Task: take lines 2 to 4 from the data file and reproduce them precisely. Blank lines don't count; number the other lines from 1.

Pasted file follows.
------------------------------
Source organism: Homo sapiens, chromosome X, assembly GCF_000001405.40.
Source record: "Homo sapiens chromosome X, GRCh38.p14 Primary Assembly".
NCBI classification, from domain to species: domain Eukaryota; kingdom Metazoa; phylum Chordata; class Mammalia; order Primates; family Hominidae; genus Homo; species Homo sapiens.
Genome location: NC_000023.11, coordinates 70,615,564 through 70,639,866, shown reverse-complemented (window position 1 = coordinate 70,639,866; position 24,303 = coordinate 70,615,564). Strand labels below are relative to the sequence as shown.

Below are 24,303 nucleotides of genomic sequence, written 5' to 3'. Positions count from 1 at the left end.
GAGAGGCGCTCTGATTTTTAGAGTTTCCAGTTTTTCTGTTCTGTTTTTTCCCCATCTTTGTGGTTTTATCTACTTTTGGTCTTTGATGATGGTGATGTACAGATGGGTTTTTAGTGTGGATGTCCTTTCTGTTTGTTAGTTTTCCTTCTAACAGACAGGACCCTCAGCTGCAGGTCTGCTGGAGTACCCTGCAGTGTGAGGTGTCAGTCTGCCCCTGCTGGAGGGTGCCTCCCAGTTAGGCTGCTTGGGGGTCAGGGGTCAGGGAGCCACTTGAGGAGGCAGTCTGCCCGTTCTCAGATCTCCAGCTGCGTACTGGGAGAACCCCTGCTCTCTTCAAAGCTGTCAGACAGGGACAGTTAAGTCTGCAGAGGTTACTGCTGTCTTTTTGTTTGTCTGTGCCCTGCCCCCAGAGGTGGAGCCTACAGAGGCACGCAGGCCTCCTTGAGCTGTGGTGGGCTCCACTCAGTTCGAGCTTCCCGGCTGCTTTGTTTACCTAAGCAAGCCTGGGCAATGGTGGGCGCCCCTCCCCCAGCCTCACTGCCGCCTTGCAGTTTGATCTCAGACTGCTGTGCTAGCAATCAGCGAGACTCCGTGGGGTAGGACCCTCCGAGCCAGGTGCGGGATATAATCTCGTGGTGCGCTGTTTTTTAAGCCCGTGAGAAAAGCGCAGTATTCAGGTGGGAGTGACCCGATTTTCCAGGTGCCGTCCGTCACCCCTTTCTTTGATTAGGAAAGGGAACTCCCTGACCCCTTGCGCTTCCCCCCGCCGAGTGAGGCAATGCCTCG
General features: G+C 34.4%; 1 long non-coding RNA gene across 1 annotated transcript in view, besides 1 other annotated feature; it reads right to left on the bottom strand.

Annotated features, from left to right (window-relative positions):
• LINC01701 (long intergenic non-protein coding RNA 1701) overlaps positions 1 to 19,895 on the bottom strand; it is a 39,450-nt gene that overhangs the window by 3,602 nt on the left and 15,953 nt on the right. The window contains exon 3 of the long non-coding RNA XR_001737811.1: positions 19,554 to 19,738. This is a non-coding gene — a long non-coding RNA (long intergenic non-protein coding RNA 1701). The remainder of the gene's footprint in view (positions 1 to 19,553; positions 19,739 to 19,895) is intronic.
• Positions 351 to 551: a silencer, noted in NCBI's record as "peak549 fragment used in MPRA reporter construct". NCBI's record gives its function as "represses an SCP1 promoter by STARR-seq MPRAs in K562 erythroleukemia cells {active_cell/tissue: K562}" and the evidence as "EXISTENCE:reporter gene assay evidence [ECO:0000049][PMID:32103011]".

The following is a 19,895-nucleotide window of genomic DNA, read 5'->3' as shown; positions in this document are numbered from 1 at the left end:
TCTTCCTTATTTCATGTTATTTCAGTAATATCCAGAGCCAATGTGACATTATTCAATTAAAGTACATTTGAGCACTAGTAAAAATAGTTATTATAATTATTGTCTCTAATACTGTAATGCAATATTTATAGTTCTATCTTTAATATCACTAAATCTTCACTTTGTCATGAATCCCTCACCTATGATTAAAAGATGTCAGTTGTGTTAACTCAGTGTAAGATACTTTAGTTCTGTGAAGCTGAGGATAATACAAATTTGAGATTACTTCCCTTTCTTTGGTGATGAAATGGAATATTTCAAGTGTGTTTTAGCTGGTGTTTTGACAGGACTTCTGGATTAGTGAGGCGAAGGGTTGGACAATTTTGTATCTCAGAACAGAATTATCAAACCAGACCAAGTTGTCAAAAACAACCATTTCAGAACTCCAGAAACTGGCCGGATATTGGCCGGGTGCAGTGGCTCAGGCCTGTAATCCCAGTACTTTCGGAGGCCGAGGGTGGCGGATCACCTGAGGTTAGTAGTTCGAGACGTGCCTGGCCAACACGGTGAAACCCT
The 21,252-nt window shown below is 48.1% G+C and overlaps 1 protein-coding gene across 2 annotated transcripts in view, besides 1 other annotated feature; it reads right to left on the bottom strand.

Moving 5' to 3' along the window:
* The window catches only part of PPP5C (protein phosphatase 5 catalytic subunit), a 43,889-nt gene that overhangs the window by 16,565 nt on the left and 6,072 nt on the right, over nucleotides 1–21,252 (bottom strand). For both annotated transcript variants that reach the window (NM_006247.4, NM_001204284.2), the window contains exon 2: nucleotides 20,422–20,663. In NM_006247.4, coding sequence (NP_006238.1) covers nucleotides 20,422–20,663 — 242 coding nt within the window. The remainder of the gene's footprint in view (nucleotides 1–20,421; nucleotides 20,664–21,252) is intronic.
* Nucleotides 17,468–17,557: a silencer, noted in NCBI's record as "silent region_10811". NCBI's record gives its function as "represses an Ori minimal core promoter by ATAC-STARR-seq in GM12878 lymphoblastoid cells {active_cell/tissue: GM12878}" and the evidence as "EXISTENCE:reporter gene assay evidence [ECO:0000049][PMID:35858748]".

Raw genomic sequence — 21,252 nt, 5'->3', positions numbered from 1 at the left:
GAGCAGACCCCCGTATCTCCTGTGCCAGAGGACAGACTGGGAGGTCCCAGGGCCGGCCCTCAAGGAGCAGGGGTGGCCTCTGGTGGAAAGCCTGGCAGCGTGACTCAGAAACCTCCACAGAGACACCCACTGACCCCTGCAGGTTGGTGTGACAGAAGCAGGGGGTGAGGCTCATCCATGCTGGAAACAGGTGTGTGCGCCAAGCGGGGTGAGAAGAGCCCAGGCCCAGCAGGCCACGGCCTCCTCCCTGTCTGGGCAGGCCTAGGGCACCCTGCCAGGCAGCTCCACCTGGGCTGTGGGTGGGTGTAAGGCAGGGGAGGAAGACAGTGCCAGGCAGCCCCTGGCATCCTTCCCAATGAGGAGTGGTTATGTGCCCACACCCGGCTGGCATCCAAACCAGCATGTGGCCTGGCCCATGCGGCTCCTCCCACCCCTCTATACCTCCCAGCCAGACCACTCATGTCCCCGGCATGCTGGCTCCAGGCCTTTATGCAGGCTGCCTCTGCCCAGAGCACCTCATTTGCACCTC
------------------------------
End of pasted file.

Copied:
Source record: "Homo sapiens chromosome X, GRCh38.p14 Primary Assembly".
NCBI classification, from domain to species: domain Eukaryota; kingdom Metazoa; phylum Chordata; class Mammalia; order Primates; family Hominidae; genus Homo; species Homo sapiens.
Genome location: NC_000023.11, coordinates 70,615,564 through 70,639,866, shown reverse-complemented (window position 1 = coordinate 70,639,866; position 24,303 = coordinate 70,615,564). Strand labels below are relative to the sequence as shown.